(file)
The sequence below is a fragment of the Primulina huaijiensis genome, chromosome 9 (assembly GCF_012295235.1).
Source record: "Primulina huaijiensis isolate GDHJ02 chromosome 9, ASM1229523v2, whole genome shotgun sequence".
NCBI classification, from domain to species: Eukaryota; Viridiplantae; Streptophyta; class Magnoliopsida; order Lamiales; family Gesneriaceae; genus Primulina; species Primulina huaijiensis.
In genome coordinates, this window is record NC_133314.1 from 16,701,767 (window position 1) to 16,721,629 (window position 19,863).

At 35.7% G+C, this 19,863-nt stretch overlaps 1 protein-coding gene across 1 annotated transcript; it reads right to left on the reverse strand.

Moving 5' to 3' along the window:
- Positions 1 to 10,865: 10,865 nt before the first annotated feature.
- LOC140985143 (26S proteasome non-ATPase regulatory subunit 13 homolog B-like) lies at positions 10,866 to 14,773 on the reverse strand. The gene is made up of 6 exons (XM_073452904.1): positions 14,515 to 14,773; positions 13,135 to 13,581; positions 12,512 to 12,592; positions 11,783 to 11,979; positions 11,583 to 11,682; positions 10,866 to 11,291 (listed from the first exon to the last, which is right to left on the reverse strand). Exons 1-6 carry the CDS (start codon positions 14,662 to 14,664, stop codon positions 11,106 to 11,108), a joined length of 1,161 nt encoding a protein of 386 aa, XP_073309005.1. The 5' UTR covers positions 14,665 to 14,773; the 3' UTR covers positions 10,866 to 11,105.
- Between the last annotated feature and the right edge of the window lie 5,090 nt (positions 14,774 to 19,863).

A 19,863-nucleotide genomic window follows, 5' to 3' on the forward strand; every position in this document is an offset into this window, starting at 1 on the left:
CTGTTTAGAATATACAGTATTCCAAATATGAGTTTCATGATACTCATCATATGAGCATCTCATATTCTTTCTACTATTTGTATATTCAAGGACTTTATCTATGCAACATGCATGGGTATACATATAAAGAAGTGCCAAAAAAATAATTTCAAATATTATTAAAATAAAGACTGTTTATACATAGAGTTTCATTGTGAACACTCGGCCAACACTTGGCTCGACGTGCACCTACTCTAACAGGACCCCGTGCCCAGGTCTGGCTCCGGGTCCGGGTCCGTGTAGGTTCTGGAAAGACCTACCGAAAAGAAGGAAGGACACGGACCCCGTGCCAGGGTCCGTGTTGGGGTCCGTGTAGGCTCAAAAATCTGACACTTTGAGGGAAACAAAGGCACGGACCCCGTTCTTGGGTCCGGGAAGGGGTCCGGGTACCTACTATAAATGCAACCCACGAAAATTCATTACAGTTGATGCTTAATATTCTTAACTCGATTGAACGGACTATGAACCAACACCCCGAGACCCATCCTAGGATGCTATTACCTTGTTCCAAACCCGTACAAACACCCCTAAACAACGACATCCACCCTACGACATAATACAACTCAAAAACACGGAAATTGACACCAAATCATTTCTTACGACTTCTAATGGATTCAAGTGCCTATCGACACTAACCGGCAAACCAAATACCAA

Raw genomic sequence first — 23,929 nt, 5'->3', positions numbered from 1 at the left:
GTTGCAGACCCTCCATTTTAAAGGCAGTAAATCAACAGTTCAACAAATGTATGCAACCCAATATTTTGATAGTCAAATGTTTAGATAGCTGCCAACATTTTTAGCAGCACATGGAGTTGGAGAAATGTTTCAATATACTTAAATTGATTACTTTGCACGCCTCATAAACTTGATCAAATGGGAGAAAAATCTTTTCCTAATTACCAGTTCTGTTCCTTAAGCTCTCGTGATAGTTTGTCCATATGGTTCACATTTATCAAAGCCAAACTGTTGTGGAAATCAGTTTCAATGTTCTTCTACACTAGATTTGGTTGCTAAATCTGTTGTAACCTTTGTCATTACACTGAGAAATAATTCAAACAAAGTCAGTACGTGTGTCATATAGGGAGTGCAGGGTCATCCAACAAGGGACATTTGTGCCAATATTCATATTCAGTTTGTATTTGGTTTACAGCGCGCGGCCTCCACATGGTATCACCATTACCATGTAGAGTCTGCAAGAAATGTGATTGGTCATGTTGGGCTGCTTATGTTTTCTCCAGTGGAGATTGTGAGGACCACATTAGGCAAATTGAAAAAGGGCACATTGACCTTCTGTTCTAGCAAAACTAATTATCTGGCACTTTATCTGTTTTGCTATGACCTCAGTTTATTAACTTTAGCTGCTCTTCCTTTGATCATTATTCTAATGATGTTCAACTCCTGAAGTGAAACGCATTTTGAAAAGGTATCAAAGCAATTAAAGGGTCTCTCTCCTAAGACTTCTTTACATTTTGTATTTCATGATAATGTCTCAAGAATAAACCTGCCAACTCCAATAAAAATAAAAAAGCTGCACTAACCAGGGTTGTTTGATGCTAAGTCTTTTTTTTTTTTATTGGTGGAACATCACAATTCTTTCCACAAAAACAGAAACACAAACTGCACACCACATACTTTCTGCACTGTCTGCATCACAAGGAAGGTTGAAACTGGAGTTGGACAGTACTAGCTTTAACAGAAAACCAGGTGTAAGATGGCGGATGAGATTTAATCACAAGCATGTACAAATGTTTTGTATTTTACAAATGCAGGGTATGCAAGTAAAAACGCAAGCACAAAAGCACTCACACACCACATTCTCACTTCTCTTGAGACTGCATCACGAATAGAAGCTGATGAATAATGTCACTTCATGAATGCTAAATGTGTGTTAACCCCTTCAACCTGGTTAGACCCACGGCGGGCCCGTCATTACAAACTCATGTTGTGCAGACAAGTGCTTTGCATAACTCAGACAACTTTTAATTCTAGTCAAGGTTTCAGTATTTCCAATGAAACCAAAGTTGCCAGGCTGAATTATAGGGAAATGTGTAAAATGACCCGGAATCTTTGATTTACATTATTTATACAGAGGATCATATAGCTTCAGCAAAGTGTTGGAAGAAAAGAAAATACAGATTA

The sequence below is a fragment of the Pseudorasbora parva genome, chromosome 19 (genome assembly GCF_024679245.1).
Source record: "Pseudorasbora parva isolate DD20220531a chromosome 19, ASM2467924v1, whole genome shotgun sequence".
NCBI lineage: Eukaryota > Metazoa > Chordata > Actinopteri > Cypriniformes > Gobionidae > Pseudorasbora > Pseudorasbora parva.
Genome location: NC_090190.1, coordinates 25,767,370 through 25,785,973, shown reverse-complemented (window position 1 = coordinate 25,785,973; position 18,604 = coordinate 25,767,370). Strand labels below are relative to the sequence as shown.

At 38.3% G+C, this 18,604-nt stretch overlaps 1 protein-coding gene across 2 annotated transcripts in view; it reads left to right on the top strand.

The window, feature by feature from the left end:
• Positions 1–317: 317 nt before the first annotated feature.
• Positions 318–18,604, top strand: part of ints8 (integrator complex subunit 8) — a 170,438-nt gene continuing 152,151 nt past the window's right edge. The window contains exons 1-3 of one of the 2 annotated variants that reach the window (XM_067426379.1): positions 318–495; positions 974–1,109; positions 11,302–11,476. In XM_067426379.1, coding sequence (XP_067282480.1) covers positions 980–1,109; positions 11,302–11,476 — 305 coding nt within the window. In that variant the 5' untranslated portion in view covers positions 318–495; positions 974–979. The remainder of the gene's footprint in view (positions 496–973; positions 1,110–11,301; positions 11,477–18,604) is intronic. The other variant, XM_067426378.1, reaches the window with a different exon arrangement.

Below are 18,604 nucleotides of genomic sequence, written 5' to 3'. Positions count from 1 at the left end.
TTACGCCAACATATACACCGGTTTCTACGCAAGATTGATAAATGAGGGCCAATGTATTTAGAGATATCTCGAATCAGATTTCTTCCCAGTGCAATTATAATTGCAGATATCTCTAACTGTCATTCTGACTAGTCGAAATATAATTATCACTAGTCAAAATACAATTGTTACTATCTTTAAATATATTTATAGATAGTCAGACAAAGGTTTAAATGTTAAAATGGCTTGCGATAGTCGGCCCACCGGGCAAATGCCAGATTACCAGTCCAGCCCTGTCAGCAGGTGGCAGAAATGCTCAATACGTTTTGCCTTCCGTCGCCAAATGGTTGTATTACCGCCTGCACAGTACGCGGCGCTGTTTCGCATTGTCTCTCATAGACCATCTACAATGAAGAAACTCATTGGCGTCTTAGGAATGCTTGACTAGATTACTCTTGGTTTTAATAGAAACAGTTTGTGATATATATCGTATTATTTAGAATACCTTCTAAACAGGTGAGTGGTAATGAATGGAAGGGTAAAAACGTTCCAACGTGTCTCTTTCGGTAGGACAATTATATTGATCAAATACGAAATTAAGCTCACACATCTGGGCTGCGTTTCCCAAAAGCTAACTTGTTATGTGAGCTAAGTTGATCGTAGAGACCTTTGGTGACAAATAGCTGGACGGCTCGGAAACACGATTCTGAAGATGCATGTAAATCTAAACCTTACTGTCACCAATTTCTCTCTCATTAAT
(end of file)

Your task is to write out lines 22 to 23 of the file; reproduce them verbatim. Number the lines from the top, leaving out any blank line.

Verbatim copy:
Below are 18,604 nucleotides of genomic sequence, written 5' to 3'. Positions count from 1 at the left end.
TTACGCCAACATATACACCGGTTTCTACGCAAGATTGATAAATGAGGGCCAATGTATTTAGAGATATCTCGAATCAGATTTCTTCCCAGTGCAATTATAATTGCAGATATCTCTAACTGTCATTCTGACTAGTCGAAATATAATTATCACTAGTCAAAATACAATTGTTACTATCTTTAAATATATTTATAGATAGTCAGACAAAGGTTTAAATGTTAAAATGGCTTGCGATAGTCGGCCCACCGGGCAAATGCCAGATTACCAGTCCAGCCCTGTCAGCAGGTGGCAGAAATGCTCAATACGTTTTGCCTTCCGTCGCCAAATGGTTGTATTACCGCCTGCACAGTACGCGGCGCTGTTTCGCATTGTCTCTCATAGACCATCTACAATGAAGAAACTCATTGGCGTCTTAGGAATGCTTGACTAGATTACTCTTGGTTTTAATAGAAACAGTTTGTGATATATATCGTATTATTTAGAATACCTTCTAAACAGGTGAGTGGTAATGAATGGAAGGGTAAAAACGTTCCAACGTGTCTCTTTCGGTAGGACAATTATATTGATCAAATACGAAATTAAGCTCACACATCTGGGCTGCGTTTCCCAAAAGCTAACTTGTTATGTGAGCTAAGTTGATCGTAGAGACCTTTGGTGACAAATAGCTGGACGGCTCGGAAACACGATTCTGAAGATGCATGTAAATCTAAACCTTACTGTCACCAATTTCTCTCTCATTAAT